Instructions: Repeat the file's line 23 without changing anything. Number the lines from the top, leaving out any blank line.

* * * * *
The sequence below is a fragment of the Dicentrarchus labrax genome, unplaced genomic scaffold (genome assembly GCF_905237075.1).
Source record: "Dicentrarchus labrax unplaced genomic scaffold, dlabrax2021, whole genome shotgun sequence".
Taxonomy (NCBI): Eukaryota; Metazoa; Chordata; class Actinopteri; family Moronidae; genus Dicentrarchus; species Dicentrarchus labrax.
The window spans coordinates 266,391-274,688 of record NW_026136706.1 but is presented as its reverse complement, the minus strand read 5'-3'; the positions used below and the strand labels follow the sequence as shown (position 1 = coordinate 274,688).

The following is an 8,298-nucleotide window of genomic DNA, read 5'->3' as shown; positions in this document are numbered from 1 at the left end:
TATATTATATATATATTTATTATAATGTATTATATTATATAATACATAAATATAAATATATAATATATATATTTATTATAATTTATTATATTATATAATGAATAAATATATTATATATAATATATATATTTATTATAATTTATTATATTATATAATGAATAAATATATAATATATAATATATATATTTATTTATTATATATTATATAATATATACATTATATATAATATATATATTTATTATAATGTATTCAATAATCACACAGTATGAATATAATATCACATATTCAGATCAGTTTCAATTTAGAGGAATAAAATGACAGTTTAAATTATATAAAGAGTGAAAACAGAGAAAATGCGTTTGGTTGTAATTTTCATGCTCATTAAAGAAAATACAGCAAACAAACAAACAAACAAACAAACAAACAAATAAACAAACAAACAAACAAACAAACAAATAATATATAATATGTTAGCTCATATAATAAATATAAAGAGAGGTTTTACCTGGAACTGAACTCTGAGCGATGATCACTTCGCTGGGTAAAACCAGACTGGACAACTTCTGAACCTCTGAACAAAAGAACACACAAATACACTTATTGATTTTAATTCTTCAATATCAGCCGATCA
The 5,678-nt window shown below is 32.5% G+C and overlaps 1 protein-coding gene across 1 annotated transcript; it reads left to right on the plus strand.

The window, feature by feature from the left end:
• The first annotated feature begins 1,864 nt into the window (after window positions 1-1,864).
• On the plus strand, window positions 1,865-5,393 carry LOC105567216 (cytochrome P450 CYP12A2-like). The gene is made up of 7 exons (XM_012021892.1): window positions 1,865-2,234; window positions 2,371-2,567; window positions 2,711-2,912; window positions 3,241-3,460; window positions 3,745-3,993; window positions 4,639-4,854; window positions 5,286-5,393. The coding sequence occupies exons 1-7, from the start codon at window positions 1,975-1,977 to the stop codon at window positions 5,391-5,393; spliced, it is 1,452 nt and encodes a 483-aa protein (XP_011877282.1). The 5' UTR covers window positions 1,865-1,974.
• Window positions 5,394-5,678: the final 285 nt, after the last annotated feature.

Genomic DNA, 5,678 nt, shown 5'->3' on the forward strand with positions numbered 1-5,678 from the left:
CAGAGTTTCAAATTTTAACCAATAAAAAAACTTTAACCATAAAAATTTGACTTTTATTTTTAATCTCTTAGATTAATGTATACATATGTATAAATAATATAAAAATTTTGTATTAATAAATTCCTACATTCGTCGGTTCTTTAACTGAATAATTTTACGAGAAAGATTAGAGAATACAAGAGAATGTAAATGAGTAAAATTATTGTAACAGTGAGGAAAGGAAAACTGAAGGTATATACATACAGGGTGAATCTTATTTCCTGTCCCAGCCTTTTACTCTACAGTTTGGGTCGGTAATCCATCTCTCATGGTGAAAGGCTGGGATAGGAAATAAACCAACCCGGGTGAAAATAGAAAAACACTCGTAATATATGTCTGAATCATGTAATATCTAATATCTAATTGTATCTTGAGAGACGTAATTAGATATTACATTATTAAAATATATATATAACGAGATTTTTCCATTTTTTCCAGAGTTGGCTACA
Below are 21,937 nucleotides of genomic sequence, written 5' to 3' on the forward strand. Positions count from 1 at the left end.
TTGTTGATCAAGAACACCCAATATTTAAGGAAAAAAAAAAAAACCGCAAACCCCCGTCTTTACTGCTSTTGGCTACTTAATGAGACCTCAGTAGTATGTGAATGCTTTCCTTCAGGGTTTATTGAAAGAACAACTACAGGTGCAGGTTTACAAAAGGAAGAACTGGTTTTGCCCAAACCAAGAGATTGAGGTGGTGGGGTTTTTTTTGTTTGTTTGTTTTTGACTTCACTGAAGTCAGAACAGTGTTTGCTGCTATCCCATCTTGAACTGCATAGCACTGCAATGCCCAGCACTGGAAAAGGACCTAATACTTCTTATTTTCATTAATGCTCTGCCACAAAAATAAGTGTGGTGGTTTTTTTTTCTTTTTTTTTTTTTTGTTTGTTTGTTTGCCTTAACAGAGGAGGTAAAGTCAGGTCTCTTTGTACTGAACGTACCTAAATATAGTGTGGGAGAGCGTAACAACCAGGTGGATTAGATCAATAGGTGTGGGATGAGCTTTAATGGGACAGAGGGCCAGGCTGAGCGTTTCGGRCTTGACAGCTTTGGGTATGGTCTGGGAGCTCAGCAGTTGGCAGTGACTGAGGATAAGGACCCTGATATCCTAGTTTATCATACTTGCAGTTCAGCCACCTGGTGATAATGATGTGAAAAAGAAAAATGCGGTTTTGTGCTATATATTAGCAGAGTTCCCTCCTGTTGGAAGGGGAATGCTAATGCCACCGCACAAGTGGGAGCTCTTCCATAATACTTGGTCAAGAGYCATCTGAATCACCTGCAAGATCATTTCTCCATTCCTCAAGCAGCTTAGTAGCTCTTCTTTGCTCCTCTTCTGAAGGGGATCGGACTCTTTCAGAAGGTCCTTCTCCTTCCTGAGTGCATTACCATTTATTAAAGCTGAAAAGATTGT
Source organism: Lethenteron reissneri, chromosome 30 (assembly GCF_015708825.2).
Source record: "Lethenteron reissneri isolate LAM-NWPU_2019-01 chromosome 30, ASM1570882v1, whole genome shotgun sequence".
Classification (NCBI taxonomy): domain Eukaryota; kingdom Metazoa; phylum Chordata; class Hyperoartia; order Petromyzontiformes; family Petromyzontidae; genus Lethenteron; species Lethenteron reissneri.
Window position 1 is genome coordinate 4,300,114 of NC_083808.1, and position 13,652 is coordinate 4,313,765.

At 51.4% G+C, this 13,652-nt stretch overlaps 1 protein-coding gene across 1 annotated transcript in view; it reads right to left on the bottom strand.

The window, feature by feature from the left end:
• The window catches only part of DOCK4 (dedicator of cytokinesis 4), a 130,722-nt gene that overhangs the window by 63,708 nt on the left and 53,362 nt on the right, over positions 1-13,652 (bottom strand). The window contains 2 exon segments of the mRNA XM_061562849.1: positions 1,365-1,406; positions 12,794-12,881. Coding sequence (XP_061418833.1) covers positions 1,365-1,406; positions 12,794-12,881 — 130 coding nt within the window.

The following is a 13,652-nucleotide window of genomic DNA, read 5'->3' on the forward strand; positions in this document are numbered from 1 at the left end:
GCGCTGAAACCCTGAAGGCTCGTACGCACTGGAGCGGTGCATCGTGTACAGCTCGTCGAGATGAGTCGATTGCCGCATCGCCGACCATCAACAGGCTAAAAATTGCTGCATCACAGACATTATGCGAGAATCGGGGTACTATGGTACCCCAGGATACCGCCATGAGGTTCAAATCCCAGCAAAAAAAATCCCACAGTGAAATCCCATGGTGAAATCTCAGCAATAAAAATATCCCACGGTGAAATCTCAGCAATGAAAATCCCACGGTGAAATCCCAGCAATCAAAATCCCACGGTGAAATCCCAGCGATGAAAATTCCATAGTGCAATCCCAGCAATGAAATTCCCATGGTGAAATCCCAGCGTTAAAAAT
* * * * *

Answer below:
The following is a 13,652-nucleotide window of genomic DNA, read 5'->3' on the forward strand; positions in this document are numbered from 1 at the left end: